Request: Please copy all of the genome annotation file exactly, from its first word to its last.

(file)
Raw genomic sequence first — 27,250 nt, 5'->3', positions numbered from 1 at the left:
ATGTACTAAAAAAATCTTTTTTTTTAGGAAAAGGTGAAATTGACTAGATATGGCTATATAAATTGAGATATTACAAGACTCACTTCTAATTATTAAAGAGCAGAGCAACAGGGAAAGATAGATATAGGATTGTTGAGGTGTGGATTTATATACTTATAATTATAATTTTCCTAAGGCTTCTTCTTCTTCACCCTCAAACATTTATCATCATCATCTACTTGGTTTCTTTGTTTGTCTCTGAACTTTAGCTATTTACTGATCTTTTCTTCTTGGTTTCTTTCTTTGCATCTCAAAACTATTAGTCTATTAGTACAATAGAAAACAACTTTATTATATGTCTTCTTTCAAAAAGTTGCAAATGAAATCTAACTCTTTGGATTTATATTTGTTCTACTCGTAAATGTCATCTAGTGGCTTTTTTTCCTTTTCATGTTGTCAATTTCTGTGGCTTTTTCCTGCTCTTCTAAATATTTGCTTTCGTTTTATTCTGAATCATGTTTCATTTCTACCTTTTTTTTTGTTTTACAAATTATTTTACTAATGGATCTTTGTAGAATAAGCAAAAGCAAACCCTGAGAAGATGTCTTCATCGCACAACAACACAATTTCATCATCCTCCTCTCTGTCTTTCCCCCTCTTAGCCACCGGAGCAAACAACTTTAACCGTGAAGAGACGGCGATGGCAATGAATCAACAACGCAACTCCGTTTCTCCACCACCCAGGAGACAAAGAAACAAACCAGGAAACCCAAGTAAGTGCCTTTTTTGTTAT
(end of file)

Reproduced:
Raw genomic sequence first — 27,250 nt, 5'->3', positions numbered from 1 at the left:
ATGTACTAAAAAAATCTTTTTTTTTAGGAAAAGGTGAAATTGACTAGATATGGCTATATAAATTGAGATATTACAAGACTCACTTCTAATTATTAAAGAGCAGAGCAACAGGGAAAGATAGATATAGGATTGTTGAGGTGTGGATTTATATACTTATAATTATAATTTTCCTAAGGCTTCTTCTTCTTCACCCTCAAACATTTATCATCATCATCTACTTGGTTTCTTTGTTTGTCTCTGAACTTTAGCTATTTACTGATCTTTTCTTCTTGGTTTCTTTCTTTGCATCTCAAAACTATTAGTCTATTAGTACAATAGAAAACAACTTTATTATATGTCTTCTTTCAAAAAGTTGCAAATGAAATCTAACTCTTTGGATTTATATTTGTTCTACTCGTAAATGTCATCTAGTGGCTTTTTTTCCTTTTCATGTTGTCAATTTCTGTGGCTTTTTCCTGCTCTTCTAAATATTTGCTTTCGTTTTATTCTGAATCATGTTTCATTTCTACCTTTTTTTTTGTTTTACAAATTATTTTACTAATGGATCTTTGTAGAATAAGCAAAAGCAAACCCTGAGAAGATGTCTTCATCGCACAACAACACAATTTCATCATCCTCCTCTCTGTCTTTCCCCCTCTTAGCCACCGGAGCAAACAACTTTAACCGTGAAGAGACGGCGATGGCAATGAATCAACAACGCAACTCCGTTTCTCCACCACCCAGGAGACAAAGAAACAAACCAGGAAACCCAAGTAAGTGCCTTTTTTGTTAT